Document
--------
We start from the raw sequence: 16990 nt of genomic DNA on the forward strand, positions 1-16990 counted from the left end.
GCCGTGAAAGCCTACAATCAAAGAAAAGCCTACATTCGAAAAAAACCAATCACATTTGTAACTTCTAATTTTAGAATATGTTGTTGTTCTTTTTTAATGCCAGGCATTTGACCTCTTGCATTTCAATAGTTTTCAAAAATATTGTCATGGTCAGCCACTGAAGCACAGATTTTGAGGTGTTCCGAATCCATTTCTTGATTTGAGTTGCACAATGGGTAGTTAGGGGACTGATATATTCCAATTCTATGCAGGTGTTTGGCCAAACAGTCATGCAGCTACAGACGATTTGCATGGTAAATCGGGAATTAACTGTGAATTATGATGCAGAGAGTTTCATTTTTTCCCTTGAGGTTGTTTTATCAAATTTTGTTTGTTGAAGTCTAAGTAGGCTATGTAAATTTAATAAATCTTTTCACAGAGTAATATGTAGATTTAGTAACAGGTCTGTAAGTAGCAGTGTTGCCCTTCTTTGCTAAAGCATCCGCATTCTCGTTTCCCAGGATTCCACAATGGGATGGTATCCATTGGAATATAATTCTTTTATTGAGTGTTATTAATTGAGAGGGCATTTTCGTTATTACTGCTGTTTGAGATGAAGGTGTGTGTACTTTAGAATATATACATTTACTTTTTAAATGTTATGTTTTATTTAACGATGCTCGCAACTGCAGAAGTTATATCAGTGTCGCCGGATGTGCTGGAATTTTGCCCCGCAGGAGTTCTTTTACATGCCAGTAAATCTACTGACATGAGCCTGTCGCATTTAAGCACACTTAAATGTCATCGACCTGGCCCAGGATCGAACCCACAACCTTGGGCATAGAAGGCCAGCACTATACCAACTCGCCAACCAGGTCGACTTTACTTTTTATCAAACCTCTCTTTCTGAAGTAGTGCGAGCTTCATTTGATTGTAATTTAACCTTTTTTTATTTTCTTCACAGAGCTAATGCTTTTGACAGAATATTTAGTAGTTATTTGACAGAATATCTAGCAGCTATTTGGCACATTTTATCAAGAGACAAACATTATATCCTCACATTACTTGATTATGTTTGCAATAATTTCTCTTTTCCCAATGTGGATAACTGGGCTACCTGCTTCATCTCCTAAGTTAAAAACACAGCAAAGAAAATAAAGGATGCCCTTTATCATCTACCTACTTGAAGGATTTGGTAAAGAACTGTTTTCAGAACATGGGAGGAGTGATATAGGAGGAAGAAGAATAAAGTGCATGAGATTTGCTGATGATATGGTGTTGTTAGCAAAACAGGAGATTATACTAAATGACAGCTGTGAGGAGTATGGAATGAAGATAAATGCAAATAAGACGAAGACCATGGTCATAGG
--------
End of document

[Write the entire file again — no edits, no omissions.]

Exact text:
We start from the raw sequence: 16990 nt of genomic DNA on the forward strand, positions 1-16990 counted from the left end.
GCCGTGAAAGCCTACAATCAAAGAAAAGCCTACATTCGAAAAAAACCAATCACATTTGTAACTTCTAATTTTAGAATATGTTGTTGTTCTTTTTTAATGCCAGGCATTTGACCTCTTGCATTTCAATAGTTTTCAAAAATATTGTCATGGTCAGCCACTGAAGCACAGATTTTGAGGTGTTCCGAATCCATTTCTTGATTTGAGTTGCACAATGGGTAGTTAGGGGACTGATATATTCCAATTCTATGCAGGTGTTTGGCCAAACAGTCATGCAGCTACAGACGATTTGCATGGTAAATCGGGAATTAACTGTGAATTATGATGCAGAGAGTTTCATTTTTTCCCTTGAGGTTGTTTTATCAAATTTTGTTTGTTGAAGTCTAAGTAGGCTATGTAAATTTAATAAATCTTTTCACAGAGTAATATGTAGATTTAGTAACAGGTCTGTAAGTAGCAGTGTTGCCCTTCTTTGCTAAAGCATCCGCATTCTCGTTTCCCAGGATTCCACAATGGGATGGTATCCATTGGAATATAATTCTTTTATTGAGTGTTATTAATTGAGAGGGCATTTTCGTTATTACTGCTGTTTGAGATGAAGGTGTGTGTACTTTAGAATATATACATTTACTTTTTAAATGTTATGTTTTATTTAACGATGCTCGCAACTGCAGAAGTTATATCAGTGTCGCCGGATGTGCTGGAATTTTGCCCCGCAGGAGTTCTTTTACATGCCAGTAAATCTACTGACATGAGCCTGTCGCATTTAAGCACACTTAAATGTCATCGACCTGGCCCAGGATCGAACCCACAACCTTGGGCATAGAAGGCCAGCACTATACCAACTCGCCAACCAGGTCGACTTTACTTTTTATCAAACCTCTCTTTCTGAAGTAGTGCGAGCTTCATTTGATTGTAATTTAACCTTTTTTTATTTTCTTCACAGAGCTAATGCTTTTGACAGAATATTTAGTAGTTATTTGACAGAATATCTAGCAGCTATTTGGCACATTTTATCAAGAGACAAACATTATATCCTCACATTACTTGATTATGTTTGCAATAATTTCTCTTTTCCCAATGTGGATAACTGGGCTACCTGCTTCATCTCCTAAGTTAAAAACACAGCAAAGAAAATAAAGGATGCCCTTTATCATCTACCTACTTGAAGGATTTGGTAAAGAACTGTTTTCAGAACATGGGAGGAGTGATATAGGAGGAAGAAGAATAAAGTGCATGAGATTTGCTGATGATATGGTGTTGTTAGCAAAACAGGAGATTATACTAAATGACAGCTGTGAGGAGTATGGAATGAAGATAAATGCAAATAAGACGAAGACCATGGTCATAGG